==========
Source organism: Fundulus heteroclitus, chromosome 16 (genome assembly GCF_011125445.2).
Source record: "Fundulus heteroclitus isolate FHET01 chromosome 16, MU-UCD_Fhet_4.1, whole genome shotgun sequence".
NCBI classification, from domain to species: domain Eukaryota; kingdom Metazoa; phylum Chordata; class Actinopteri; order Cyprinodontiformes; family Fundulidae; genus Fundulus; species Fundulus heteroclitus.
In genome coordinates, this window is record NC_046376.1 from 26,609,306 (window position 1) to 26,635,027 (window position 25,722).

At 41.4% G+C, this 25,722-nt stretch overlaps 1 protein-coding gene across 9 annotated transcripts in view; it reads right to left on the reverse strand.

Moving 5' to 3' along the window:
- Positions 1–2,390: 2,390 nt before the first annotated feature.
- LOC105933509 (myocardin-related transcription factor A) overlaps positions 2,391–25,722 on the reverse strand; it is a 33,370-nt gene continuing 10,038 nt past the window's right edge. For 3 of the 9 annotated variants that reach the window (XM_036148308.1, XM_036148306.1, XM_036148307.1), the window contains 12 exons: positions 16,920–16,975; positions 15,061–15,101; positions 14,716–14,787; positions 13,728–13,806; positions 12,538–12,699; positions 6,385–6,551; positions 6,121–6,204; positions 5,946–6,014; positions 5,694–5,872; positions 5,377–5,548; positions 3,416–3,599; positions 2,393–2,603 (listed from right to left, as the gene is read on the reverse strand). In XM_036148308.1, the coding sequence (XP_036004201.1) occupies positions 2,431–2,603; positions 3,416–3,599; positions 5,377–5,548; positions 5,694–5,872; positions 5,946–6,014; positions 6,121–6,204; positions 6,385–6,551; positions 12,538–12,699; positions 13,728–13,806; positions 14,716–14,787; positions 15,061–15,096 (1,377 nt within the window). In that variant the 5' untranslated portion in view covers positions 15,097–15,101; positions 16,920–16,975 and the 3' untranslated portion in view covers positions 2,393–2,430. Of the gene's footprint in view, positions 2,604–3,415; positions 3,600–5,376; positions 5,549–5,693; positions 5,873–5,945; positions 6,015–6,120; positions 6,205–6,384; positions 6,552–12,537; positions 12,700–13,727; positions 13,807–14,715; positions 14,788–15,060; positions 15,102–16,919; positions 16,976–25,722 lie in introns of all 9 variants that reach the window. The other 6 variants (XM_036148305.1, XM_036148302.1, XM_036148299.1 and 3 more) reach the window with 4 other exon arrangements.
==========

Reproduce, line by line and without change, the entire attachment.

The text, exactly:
Source organism: Fundulus heteroclitus, chromosome 16 (genome assembly GCF_011125445.2).
Source record: "Fundulus heteroclitus isolate FHET01 chromosome 16, MU-UCD_Fhet_4.1, whole genome shotgun sequence".
NCBI classification, from domain to species: domain Eukaryota; kingdom Metazoa; phylum Chordata; class Actinopteri; order Cyprinodontiformes; family Fundulidae; genus Fundulus; species Fundulus heteroclitus.
In genome coordinates, this window is record NC_046376.1 from 26,609,306 (window position 1) to 26,635,027 (window position 25,722).

At 41.4% G+C, this 25,722-nt stretch overlaps 1 protein-coding gene across 9 annotated transcripts in view; it reads right to left on the reverse strand.

Moving 5' to 3' along the window:
- Positions 1–2,390: 2,390 nt before the first annotated feature.
- LOC105933509 (myocardin-related transcription factor A) overlaps positions 2,391–25,722 on the reverse strand; it is a 33,370-nt gene continuing 10,038 nt past the window's right edge. For 3 of the 9 annotated variants that reach the window (XM_036148308.1, XM_036148306.1, XM_036148307.1), the window contains 12 exons: positions 16,920–16,975; positions 15,061–15,101; positions 14,716–14,787; positions 13,728–13,806; positions 12,538–12,699; positions 6,385–6,551; positions 6,121–6,204; positions 5,946–6,014; positions 5,694–5,872; positions 5,377–5,548; positions 3,416–3,599; positions 2,393–2,603 (listed from right to left, as the gene is read on the reverse strand). In XM_036148308.1, the coding sequence (XP_036004201.1) occupies positions 2,431–2,603; positions 3,416–3,599; positions 5,377–5,548; positions 5,694–5,872; positions 5,946–6,014; positions 6,121–6,204; positions 6,385–6,551; positions 12,538–12,699; positions 13,728–13,806; positions 14,716–14,787; positions 15,061–15,096 (1,377 nt within the window). In that variant the 5' untranslated portion in view covers positions 15,097–15,101; positions 16,920–16,975 and the 3' untranslated portion in view covers positions 2,393–2,430. Of the gene's footprint in view, positions 2,604–3,415; positions 3,600–5,376; positions 5,549–5,693; positions 5,873–5,945; positions 6,015–6,120; positions 6,205–6,384; positions 6,552–12,537; positions 12,700–13,727; positions 13,807–14,715; positions 14,788–15,060; positions 15,102–16,919; positions 16,976–25,722 lie in introns of all 9 variants that reach the window. The other 6 variants (XM_036148305.1, XM_036148302.1, XM_036148299.1 and 3 more) reach the window with 4 other exon arrangements.